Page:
1. IntroductionThis student-oriented text provides a comprehensive coverage of the field of human resourcemanagement (HRM). The author contends that the book’s distinctiveness is framed around theconnection between HRM and the business context in all its guises. As such, it discusses HRM atdifferent levels: environmental; organisational; strategic and operational (Pate, 2005).Human resource is the most crucial asset of an organization. The successful performance of anorganization, by and large depend upon the quality of its human resources. The quality of organization’shuman resources depends upon the extent of knowledge through training and education they havereceived and their motivational level. Organizations want to utilize their manpower through humanresources management (Mohammed, Bhatti, & Jariko, 2000)It is also important to understand the strategic HRM before looking at the books layout, as the bookspecifically mentioned linking strategy and practices. In the 1980s, original writers in the area of humanresource management (HRM), Beer (1984), stressed that in the face of increasing internationalcompetition, organisations had to focus on the value of investments in human resources as a majorsource of competitive advantage. More recently the rise in the status of knowledge workers hashighlighted the focus on human resources as the key to organisational productivity (Tovstiga, 1999).Strategic human resource management (SHRM) has received a great deal of attention in recent years,most notably in the fields of human resource management (HRM), organizational behaviour, andindustrial relations(Chadwick, 2005)2. AuthorsThe author of the book, Greg L.Stewart is an associate professor and Tippie Research Fellow in theHenry B. Tippie Collage of Business at the University of Iowa. He received his Ph.D in HumanResource Management from Arizona State University and has been a faculty member at VanderbiltUniversity and Brigham Young University. His research has been published in top academic journals,
including the Journals of Applied Psycology, Personnel Psycology, Acedamy of Management Journaland Organizational Science. He has taught human resource management courses to undergraduate, MBAand Executive MBA students. He has also taught in international programmes, focusing on the regionsof South America and Hong Kong. He has worked with a variety of large and small organizations,including Eli Lily, the National Federation of Independent Business, and the Veterans HealthAdministration.The Co-Author of the book is Kenneth G.Brown, is an Associate Professor and Huneke FacultyResearch Fellow in the Henry B. Tippie Collage of Business at the University of Iowa. He received hisPh.D in industrial and organizational psychology from Michigan State University. He has thoughtcourses in training and career development, organizational behaviour and general management toundergraduate, MBA and Ph.D students. His work using experimental learning was recognised for theinaugural Academy of Management Human Resource Division Innovative Teaching Award in 2006 andfor the 2007 Iowa Campus Compact Faculty Award. He has published articles in Human ResourceManagement ang Organizational Behaviour for both academic and applied audience. His academic workappears in such top journals as Journal of applied psychology, Personnel Management, andOrganizational Behaviour and Human Decision Processes. His applied work has been published by theAmerican Society of Training and Development in T & D magazine and by the UK-Based CharteredInstitute of Personnel and Development. His consulting clients have included the Ford MotorsCompany, Toyota Motor Credit Corporation, McDonald’s and the University of Iowa (L.Stewart, Greg,2009)3. Target AudienceThis book is orientated to fulfil academic needs in the classroom; framework of the book helps studentsnot only to develop a set of human resource tools but also to know when each tool is most appropriate.The overall objective of the book is to provide students with the understanding of traditional humanresource concept and the framework of decision making when specific practices can be most beneficial.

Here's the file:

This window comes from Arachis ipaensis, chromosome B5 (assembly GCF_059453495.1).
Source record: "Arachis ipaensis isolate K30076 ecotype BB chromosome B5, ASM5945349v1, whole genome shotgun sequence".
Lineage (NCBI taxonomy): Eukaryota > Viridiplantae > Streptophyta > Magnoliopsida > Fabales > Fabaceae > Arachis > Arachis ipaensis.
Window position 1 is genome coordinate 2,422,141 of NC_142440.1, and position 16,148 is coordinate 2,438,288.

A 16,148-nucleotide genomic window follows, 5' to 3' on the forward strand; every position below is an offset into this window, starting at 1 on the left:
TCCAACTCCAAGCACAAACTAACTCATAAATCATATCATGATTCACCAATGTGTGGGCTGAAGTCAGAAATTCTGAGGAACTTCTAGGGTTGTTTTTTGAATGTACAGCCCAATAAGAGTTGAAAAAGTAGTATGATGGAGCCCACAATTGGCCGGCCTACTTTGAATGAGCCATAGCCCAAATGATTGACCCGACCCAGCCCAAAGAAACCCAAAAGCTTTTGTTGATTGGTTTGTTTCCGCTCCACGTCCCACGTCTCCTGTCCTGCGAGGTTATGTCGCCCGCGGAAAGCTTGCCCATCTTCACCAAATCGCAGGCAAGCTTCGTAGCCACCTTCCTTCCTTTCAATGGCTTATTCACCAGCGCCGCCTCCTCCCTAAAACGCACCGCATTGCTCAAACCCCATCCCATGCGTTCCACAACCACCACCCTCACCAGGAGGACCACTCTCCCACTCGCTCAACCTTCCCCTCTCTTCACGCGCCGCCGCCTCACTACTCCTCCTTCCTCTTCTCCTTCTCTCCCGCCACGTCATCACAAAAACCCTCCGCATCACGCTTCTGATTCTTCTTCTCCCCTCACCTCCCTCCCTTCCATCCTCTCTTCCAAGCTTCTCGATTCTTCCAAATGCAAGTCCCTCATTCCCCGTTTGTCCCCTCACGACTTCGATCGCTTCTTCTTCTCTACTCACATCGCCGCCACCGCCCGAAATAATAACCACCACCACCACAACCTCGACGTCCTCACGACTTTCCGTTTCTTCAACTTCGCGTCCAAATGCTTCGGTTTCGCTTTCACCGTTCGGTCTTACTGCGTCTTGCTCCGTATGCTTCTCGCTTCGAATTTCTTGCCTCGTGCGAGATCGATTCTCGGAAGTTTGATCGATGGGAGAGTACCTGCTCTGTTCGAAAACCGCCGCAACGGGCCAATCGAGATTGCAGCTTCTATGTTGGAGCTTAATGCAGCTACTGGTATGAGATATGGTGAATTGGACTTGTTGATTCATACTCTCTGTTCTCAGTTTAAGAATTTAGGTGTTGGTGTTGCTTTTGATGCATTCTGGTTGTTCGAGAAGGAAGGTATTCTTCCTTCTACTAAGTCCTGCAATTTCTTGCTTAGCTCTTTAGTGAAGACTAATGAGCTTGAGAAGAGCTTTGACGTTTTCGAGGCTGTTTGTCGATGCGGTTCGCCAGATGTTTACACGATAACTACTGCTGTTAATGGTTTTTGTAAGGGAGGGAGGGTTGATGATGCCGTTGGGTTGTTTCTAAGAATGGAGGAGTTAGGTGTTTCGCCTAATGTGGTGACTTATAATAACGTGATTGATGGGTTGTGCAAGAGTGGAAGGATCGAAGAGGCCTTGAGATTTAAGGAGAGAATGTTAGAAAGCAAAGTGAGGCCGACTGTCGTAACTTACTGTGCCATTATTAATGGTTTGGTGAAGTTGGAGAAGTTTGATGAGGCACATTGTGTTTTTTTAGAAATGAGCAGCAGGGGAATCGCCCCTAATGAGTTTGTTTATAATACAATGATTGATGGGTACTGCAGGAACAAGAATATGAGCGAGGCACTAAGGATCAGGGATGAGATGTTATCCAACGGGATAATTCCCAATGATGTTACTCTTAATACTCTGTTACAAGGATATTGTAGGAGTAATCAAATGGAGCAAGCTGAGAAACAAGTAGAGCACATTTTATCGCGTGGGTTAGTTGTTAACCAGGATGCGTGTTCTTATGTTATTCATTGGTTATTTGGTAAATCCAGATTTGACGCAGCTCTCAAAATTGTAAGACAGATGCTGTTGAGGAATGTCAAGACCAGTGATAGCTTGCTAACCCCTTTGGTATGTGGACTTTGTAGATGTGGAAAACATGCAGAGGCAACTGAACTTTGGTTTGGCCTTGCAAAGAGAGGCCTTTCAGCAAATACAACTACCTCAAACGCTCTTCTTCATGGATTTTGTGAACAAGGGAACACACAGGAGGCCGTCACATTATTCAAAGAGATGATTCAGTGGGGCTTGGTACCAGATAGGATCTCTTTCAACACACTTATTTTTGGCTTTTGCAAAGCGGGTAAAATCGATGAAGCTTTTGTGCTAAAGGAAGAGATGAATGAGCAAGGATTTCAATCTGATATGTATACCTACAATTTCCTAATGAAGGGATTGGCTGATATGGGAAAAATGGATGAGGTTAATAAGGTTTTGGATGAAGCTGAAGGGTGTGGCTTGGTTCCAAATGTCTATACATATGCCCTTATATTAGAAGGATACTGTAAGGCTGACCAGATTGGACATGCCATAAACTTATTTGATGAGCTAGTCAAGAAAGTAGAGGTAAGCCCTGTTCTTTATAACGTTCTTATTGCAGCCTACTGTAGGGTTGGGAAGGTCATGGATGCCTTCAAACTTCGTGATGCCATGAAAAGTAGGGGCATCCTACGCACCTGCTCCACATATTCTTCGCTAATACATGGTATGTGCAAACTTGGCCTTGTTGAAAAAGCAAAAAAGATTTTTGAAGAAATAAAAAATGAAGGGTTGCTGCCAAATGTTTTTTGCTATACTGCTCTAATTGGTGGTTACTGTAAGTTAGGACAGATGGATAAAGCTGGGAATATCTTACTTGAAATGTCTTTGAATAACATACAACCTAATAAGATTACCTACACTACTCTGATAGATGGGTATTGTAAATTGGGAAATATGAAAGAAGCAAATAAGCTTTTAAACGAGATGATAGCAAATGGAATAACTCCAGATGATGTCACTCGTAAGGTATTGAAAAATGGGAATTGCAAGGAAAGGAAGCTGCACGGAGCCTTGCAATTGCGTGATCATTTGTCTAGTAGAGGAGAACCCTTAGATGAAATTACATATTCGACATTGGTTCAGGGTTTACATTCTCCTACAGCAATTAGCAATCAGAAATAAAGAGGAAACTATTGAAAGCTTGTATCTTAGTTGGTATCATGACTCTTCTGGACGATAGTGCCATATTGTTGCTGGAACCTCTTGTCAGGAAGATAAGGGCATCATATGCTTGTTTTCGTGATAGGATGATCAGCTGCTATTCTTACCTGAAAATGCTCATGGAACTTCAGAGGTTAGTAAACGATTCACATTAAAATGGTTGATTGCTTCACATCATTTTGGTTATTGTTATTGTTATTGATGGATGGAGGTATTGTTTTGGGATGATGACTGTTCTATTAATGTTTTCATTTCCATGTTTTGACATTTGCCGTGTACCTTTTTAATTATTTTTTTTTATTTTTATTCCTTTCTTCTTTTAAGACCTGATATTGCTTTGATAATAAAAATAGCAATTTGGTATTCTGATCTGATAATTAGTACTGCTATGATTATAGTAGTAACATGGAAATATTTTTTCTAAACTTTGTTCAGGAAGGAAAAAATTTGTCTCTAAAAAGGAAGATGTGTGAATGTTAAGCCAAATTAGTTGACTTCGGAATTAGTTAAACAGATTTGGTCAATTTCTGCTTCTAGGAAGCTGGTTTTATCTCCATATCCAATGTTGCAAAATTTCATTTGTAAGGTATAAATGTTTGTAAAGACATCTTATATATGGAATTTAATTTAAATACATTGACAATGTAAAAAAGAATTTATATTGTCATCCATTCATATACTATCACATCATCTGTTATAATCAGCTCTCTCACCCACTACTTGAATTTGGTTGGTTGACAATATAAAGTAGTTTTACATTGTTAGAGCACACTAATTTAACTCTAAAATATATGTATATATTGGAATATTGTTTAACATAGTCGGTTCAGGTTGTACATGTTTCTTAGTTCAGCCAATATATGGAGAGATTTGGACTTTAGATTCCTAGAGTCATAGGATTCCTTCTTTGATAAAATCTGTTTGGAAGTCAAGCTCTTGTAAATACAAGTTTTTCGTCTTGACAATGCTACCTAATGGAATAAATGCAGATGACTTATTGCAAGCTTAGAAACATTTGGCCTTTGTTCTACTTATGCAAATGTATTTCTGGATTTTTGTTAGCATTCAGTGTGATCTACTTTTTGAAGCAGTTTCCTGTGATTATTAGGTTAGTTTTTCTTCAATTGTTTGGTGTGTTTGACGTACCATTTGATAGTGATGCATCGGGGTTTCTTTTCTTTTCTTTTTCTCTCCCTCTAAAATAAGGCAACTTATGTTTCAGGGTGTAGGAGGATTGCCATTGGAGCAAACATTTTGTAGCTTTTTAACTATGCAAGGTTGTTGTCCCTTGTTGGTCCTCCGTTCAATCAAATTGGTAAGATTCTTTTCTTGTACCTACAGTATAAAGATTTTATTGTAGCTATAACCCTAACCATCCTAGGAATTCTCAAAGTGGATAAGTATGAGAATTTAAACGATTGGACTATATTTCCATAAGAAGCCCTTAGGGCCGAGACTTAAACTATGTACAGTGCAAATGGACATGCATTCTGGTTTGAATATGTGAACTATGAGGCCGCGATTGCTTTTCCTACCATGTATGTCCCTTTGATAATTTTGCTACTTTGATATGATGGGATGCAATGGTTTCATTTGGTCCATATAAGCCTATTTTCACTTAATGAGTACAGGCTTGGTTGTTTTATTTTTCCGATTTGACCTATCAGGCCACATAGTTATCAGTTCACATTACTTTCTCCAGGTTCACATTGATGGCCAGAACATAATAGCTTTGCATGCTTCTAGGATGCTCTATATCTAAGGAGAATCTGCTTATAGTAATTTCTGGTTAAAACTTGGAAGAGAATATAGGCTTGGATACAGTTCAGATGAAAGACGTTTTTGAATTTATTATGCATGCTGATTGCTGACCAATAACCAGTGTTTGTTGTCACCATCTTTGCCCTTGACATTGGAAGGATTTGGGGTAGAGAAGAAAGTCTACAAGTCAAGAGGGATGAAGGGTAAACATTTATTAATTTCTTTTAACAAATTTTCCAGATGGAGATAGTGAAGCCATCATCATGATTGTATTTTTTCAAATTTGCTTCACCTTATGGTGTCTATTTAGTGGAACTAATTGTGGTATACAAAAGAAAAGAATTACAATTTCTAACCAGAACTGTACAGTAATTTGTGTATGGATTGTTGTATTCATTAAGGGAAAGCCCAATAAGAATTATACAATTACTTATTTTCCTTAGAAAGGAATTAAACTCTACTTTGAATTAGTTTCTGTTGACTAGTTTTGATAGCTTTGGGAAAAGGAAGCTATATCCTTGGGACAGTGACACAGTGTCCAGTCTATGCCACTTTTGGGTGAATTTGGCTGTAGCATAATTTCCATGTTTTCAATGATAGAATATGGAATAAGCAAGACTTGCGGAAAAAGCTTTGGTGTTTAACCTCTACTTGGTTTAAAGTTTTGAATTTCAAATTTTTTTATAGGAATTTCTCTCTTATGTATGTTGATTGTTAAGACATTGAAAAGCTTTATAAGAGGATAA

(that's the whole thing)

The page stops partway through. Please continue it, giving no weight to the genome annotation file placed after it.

The link between strategy and practices is necessary for students to be able to correctly apply humanresource tools to improve organization.4. HRM ApproachesThe HRM approaches will be used as an instrument to analyse and critique this book. Using theapproaches provides a platform to look at the point of view of the authors perspectives on each topic.Four perspectives have been defined in the SHRM literature. The terminology presented by Jackson(1989), Brewster (1995) and Delery and Doty (1996). We have respectively the Universalisticperspective, the Contingent point of view, the Configurational approach and the Contextual outlook.Those four "modes of theorizing"represent fourdifferent approaches to the same research question, eachof them emphasizing a specific dimension ofthe reality of HRM. This criterion allows a complete andsystematic classification of the literature, because the four perspectives together show a spectrum thatencompasses all possible approaches(Martin-alcdzar, Romero-fernandez, & Sdnchez-gardey,2005)Looking at the origin of the ideas mentioned, and matching with the HR practices of United Stateswhere the authors have derived most of their ideas and examples from, it is most appropriate to use thefirst three perspectives, the Universalist perspective, the Configurational perspective, and theContingency perspective which emerged in the U.S. SHRM (Marler, 2012)Universalist ApproachSome authors have adopted a universalistic perspective (cf. Dewar &Werbel, 1979) and argued for a"best practices" approach to SHRM (Delaney, Lewin, &Ichniowski, 1989) these researchers, like manymicro-level HR researchers, posit that some HR practices are always better than others and that allorganizations should adopt these best practicesContingency Approach